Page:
JOYRYDE, Stellar Stage
JOYRYDE proved impervious to the weekend rain as he resumed Sunday activity at the Stellar Stage following the final day’s brief pause. The Skrillex collaborator greeted the Moonrisers who traipsed back onto festival grounds from the grandstand area with potent, punching bass from the very first track of his set, driving energy and adrenaline with bass lines that traveled from the decks, to race track grass, and up through the soles of attendees’ shoes.
JOYRYDE’s characteristically eclectic, bass-inflected aesthetic behind the decks commanded a distinctive brand of live energy accented with UK grime tilts and grittier turns.
Photo Credit: Run The Trap
Illenium, Stellar Stage
The Denver based breakout producer had one of the most talked-about sets of the weekend, and rightfully so, as Illenium‘s music boasts an ethereal sentimentality that provides an entirely unique live experience while creating a positive atmosphere amongst the crowd.
That being said, Illenium slightly switched gears during his Moonrise 2018 set, incorporating some heavy bass drops that signaled a departure from Illenium’s wheelhouse, the typical slow feels trip that listeners are familiar with. Although he stepped into some grittier territory for the set, a DJ’s unexpected maneuvers never fail to engross crowd members, and as such, Illenium’s Moonrise showing was probably his most notable performance to date.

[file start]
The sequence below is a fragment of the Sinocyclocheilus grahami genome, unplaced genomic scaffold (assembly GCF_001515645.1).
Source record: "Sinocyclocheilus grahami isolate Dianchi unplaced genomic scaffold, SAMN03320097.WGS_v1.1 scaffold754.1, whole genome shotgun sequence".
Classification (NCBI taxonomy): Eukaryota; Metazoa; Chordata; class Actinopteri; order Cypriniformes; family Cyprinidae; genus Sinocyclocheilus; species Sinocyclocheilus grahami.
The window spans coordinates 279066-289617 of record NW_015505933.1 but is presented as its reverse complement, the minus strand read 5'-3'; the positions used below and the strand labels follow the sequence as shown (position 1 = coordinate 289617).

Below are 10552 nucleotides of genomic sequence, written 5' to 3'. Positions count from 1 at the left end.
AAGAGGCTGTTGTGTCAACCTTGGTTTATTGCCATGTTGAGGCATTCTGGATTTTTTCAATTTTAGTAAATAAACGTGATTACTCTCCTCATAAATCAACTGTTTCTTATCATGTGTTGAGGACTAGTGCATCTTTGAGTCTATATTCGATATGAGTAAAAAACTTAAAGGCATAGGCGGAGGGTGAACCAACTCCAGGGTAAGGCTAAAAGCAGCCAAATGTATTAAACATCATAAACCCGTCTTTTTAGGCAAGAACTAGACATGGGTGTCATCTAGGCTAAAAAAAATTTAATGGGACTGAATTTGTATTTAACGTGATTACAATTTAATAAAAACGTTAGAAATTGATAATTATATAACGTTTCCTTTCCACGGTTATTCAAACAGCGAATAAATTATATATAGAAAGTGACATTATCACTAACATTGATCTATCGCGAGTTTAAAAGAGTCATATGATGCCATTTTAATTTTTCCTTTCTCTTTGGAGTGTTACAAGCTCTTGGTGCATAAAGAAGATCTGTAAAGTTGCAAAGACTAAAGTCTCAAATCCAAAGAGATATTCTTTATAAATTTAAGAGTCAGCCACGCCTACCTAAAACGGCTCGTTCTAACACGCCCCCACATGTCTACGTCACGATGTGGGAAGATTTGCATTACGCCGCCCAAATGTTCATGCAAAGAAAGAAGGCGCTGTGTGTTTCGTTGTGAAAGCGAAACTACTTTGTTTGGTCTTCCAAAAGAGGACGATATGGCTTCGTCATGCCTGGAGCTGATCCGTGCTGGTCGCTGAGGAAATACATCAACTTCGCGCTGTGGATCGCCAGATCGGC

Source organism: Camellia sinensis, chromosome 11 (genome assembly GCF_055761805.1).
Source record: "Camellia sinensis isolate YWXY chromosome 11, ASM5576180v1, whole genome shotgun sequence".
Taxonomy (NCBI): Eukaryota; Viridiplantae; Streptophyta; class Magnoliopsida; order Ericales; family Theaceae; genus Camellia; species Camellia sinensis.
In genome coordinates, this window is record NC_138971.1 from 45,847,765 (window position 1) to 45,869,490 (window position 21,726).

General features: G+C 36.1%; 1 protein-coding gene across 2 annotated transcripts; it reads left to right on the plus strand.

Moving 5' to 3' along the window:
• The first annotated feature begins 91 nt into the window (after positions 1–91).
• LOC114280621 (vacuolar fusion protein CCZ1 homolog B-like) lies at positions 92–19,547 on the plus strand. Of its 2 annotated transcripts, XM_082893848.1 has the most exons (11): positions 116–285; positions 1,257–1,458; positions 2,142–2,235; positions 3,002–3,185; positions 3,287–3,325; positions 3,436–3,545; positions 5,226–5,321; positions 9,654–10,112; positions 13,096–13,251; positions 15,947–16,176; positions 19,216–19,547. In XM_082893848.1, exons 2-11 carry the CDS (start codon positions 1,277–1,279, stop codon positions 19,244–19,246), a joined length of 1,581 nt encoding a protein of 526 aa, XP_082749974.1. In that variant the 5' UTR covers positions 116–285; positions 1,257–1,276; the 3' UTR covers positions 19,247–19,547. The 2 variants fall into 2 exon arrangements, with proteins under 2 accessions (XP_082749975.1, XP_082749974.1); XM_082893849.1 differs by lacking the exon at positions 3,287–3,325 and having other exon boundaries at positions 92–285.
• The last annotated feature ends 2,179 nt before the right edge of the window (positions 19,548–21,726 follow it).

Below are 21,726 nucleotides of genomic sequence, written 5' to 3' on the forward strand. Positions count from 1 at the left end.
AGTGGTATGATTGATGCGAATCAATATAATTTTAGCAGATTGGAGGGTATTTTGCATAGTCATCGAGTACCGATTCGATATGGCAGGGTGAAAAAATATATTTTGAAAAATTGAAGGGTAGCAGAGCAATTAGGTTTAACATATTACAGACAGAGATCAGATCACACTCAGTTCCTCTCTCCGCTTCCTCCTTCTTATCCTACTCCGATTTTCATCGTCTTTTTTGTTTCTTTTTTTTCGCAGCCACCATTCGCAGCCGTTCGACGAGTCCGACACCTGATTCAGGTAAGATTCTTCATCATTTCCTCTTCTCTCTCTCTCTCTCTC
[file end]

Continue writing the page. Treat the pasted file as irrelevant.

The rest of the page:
REZZ, Solar Tent
Hardly unexpected or surprising, Dancing Astronaut’s Break Out Artist of 2016 did not disappoint during her climactic Moonrise performance.
REZZ sent out heavy vibrations that transfixed the minds of those assembled in the crowd at the Solar Tent for the bass prodigy’s set. It was clear before Moonrise that REZZ wasn’t going to be playing around, and Space Mom indeed came strapped, loaded, and ready to break some backs with a ‘Certain Kind Of Magic,’ in the same titular fashion of her second studio album. Her dubbed out dark dance music absolutely slayed the Solar Tent, providing a proper finale for the festival’s opening night.
Kaskade, Stellar Stage
To evade mention of Kaskade’s ‘Stellar’ showing on August 11 would be to overlook a set that evinced the electronic veteran’s reliability and limitless energy with an especial, if not glaring, clarity.
After sharing a portion of his originally allotted set time with Diplo following Saturday’s rain induced pause, Kaskade took to the decks to ensure that Moonrise goers would have some “Fun.” In many ways a ‘greatest hits’ styled set, longtime Kaskade fans enjoyed classic productions like “Disarm You” and “Something Something Champs Remix” interwoven among comparatively more recent releases like the Phoebe Ryan assisted “Almost Back.” Rife with atmospheric electro and pumping, progressive house festival drops, the set underscored the ethereal caliber of a Kaskade set, one that endured even with unexpected adjustments.